Early this year, Wreaths Across America announced that the theme for 2022 would be "Find a Way to Serve," inspired by the American Rosie MovementTM. It told the stories of the women known as "Rosie the Riveters" during World War II. The movement encouraged young people to participate in their communities and serve in small but meaningful ways. WAA has provided a redesigned educational curriculum to encourage young people to find ways to serve. "You don't have to be in military service to serve your community and country," said Karen Worcester, executive director of Wreaths Across America,

Some organizations that assisted with the Chestnut Grove ceremony included the Herndon High School Navy Junior ROTC, Fairfax County Emergency Response, Wayne M. Kidwell American Legion Post 184 Herndon-Reston, Herndon Woman's Club, and sports and scout organizations.


Charlotte Catalano, left, and Alexis Dusza of Troop 56076, Crossfield ES FCPS, in Reston help with wreaths at Chestnut Grove Cemetery in Herndon.


What Is Involved in Delivering Wreaths?

About six Woman's Club ladies welcomed an 18-wheeler delivery of balsam branch wreaths with red bows the Monday before National Wreaths Across America Day. The group, armed with small parade flags, held their hands up and waved their 6-inch American stick flags, crossing four lanes of busy Dranesville Road traffic.  Only one person considered driving around them. The driver of that vehicle changed their mind when a club member cast an evil eye at them and fiercely waved her stick flag.

Maurice Jones, a volunteer truck driver, pulled his big rig past the cemetery entrance. He skillfully backed the tractor-trailer toward the cemetery, checking his mirrors and waving to the women who had welcomed him and the truck's cargo. Jones crossed all traffic lanes by turning the tractor-trailer 90 degrees, straightened out the semi-trailer, and backed down the cemetery road.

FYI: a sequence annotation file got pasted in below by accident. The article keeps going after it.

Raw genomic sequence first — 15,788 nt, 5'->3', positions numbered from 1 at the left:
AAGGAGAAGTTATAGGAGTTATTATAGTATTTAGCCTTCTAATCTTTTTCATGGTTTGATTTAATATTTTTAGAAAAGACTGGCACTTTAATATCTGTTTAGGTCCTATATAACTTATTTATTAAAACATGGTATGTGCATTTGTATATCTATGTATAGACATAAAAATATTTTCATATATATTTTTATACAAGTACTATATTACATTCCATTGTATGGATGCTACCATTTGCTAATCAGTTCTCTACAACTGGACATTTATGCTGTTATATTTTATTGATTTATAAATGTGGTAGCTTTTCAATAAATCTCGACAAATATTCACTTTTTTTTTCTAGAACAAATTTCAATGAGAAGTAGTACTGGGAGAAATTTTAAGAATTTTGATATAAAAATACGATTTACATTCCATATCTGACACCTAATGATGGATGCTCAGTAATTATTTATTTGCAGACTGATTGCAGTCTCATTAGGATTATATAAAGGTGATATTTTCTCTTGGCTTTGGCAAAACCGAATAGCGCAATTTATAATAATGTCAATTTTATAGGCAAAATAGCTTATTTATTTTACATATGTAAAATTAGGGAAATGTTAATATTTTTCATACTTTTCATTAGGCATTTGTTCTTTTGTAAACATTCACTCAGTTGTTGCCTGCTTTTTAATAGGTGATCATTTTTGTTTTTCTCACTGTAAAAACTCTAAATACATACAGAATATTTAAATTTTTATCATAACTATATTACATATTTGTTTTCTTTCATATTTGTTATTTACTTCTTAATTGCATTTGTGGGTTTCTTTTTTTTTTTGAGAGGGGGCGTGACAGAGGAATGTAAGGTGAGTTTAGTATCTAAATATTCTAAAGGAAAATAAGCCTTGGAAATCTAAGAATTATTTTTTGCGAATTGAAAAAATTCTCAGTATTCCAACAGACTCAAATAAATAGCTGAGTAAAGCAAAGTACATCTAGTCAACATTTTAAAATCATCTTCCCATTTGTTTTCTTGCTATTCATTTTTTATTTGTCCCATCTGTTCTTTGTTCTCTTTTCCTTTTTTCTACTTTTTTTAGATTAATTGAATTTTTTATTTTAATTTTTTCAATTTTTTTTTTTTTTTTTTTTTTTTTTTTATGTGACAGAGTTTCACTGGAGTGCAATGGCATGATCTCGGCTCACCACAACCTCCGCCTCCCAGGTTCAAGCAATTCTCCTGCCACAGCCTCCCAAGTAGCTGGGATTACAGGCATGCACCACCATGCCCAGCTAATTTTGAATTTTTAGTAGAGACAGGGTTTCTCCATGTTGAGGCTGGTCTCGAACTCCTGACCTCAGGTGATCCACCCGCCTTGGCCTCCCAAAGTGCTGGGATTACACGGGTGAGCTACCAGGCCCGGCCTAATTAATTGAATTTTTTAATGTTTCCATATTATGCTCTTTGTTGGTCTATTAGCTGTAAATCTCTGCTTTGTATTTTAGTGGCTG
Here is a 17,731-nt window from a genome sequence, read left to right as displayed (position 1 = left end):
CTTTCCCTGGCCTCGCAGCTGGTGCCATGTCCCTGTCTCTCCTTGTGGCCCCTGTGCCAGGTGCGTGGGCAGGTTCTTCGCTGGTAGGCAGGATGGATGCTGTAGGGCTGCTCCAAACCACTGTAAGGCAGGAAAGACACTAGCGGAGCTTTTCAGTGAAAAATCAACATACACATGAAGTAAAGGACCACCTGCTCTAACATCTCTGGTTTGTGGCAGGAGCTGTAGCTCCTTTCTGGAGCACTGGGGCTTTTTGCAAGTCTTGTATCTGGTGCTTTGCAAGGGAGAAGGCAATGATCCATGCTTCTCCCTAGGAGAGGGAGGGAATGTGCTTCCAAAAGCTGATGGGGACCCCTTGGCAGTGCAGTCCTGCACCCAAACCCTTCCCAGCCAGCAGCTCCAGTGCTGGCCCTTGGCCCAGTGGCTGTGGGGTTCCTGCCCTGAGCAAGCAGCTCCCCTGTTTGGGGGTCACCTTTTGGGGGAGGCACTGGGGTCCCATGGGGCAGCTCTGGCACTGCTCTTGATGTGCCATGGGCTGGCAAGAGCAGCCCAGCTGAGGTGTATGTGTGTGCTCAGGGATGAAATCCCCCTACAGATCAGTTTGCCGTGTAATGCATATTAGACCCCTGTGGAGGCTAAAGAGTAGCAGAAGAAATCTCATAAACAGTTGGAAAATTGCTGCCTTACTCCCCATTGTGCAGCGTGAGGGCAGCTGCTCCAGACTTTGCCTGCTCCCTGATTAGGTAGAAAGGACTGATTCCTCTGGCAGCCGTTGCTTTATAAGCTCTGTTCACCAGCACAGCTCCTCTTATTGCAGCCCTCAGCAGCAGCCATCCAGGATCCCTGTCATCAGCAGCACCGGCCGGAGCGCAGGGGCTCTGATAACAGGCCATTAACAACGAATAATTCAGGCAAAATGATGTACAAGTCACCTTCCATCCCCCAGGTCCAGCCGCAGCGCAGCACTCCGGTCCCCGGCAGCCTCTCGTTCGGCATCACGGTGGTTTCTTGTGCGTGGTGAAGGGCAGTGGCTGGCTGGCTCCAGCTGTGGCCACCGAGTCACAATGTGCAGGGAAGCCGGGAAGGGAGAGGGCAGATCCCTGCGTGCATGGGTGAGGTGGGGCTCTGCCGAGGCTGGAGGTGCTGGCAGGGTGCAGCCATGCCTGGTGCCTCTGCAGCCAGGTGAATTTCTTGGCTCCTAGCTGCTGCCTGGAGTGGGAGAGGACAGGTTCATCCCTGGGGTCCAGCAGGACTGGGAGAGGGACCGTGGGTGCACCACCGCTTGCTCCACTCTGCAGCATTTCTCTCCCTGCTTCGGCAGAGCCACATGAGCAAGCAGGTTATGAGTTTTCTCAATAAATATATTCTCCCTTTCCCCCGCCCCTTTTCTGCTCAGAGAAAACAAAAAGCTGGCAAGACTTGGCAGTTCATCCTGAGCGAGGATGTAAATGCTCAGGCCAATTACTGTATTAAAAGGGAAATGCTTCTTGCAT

"Hampton Roads Moving & Storage Wreaths Across America," the truck's sign read. The company had donated its rig, gas, driver, and time to the mission. Chestnut Grove Cemetery was one of many stops on Jones' round trip from Norfolk, VA, to Columbia Falls, Maine, for the wreaths and back to Virginia. "When I left the service, I was a captain … field artillery," Jones said. "That was back in 1992." He drove the truck in honor of his many family members who served. "The Korean War. My uncles, a few other family members," Jones added.

No matter the day, every volunteer contributed to the mission to "Remember the fallen, Honor those who serve, and Teach the next generation the value of freedom."

One volunteer drives one tractor-trailer. One volunteer stacks one box at a time. A volunteer removes one wreath. One volunteer, possibly accompanied by a young person, reaches out. One wreath is delivered to a veteran's grave. One veteran's name is spoken aloud, honored, and remembered. One young person is taught the values that Americans cherish. One wreath is placed on one veteran's headstone.